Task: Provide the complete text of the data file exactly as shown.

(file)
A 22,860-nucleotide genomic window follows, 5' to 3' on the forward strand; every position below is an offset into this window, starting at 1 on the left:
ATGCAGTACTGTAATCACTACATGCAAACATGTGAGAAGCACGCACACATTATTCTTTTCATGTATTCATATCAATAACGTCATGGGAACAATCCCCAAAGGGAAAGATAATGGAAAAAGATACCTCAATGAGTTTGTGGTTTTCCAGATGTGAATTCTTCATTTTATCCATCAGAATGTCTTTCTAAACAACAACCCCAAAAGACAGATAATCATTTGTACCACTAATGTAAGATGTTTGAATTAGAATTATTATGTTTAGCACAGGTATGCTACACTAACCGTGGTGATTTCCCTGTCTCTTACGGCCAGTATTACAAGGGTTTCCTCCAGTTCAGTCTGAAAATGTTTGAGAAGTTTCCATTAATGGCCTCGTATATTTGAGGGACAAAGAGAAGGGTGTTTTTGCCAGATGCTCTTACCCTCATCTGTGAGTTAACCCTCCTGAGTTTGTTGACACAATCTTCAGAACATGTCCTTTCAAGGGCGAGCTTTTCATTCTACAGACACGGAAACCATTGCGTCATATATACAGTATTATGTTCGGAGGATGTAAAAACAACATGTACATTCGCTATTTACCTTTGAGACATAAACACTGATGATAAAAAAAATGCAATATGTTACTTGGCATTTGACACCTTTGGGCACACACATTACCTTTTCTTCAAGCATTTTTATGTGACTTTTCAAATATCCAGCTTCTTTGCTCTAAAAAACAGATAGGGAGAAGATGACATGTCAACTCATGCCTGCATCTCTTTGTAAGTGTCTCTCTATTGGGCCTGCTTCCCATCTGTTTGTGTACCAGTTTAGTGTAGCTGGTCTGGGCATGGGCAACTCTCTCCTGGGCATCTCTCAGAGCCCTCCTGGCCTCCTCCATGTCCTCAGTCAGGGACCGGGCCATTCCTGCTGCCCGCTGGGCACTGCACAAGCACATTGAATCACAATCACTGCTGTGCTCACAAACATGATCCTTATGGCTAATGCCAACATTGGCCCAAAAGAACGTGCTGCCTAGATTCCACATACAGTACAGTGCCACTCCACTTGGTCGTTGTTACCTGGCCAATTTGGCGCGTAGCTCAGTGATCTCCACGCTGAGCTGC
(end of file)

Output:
A 22,860-nucleotide genomic window follows, 5' to 3' on the forward strand; every position below is an offset into this window, starting at 1 on the left:
ATGCAGTACTGTAATCACTACATGCAAACATGTGAGAAGCACGCACACATTATTCTTTTCATGTATTCATATCAATAACGTCATGGGAACAATCCCCAAAGGGAAAGATAATGGAAAAAGATACCTCAATGAGTTTGTGGTTTTCCAGATGTGAATTCTTCATTTTATCCATCAGAATGTCTTTCTAAACAACAACCCCAAAAGACAGATAATCATTTGTACCACTAATGTAAGATGTTTGAATTAGAATTATTATGTTTAGCACAGGTATGCTACACTAACCGTGGTGATTTCCCTGTCTCTTACGGCCAGTATTACAAGGGTTTCCTCCAGTTCAGTCTGAAAATGTTTGAGAAGTTTCCATTAATGGCCTCGTATATTTGAGGGACAAAGAGAAGGGTGTTTTTGCCAGATGCTCTTACCCTCATCTGTGAGTTAACCCTCCTGAGTTTGTTGACACAATCTTCAGAACATGTCCTTTCAAGGGCGAGCTTTTCATTCTACAGACACGGAAACCATTGCGTCATATATACAGTATTATGTTCGGAGGATGTAAAAACAACATGTACATTCGCTATTTACCTTTGAGACATAAACACTGATGATAAAAAAAATGCAATATGTTACTTGGCATTTGACACCTTTGGGCACACACATTACCTTTTCTTCAAGCATTTTTATGTGACTTTTCAAATATCCAGCTTCTTTGCTCTAAAAAACAGATAGGGAGAAGATGACATGTCAACTCATGCCTGCATCTCTTTGTAAGTGTCTCTCTATTGGGCCTGCTTCCCATCTGTTTGTGTACCAGTTTAGTGTAGCTGGTCTGGGCATGGGCAACTCTCTCCTGGGCATCTCTCAGAGCCCTCCTGGCCTCCTCCATGTCCTCAGTCAGGGACCGGGCCATTCCTGCTGCCCGCTGGGCACTGCACAAGCACATTGAATCACAATCACTGCTGTGCTCACAAACATGATCCTTATGGCTAATGCCAACATTGGCCCAAAAGAACGTGCTGCCTAGATTCCACATACAGTACAGTGCCACTCCACTTGGTCGTTGTTACCTGGCCAATTTGGCGCGTAGCTCAGTGATCTCCACGCTGAGCTGC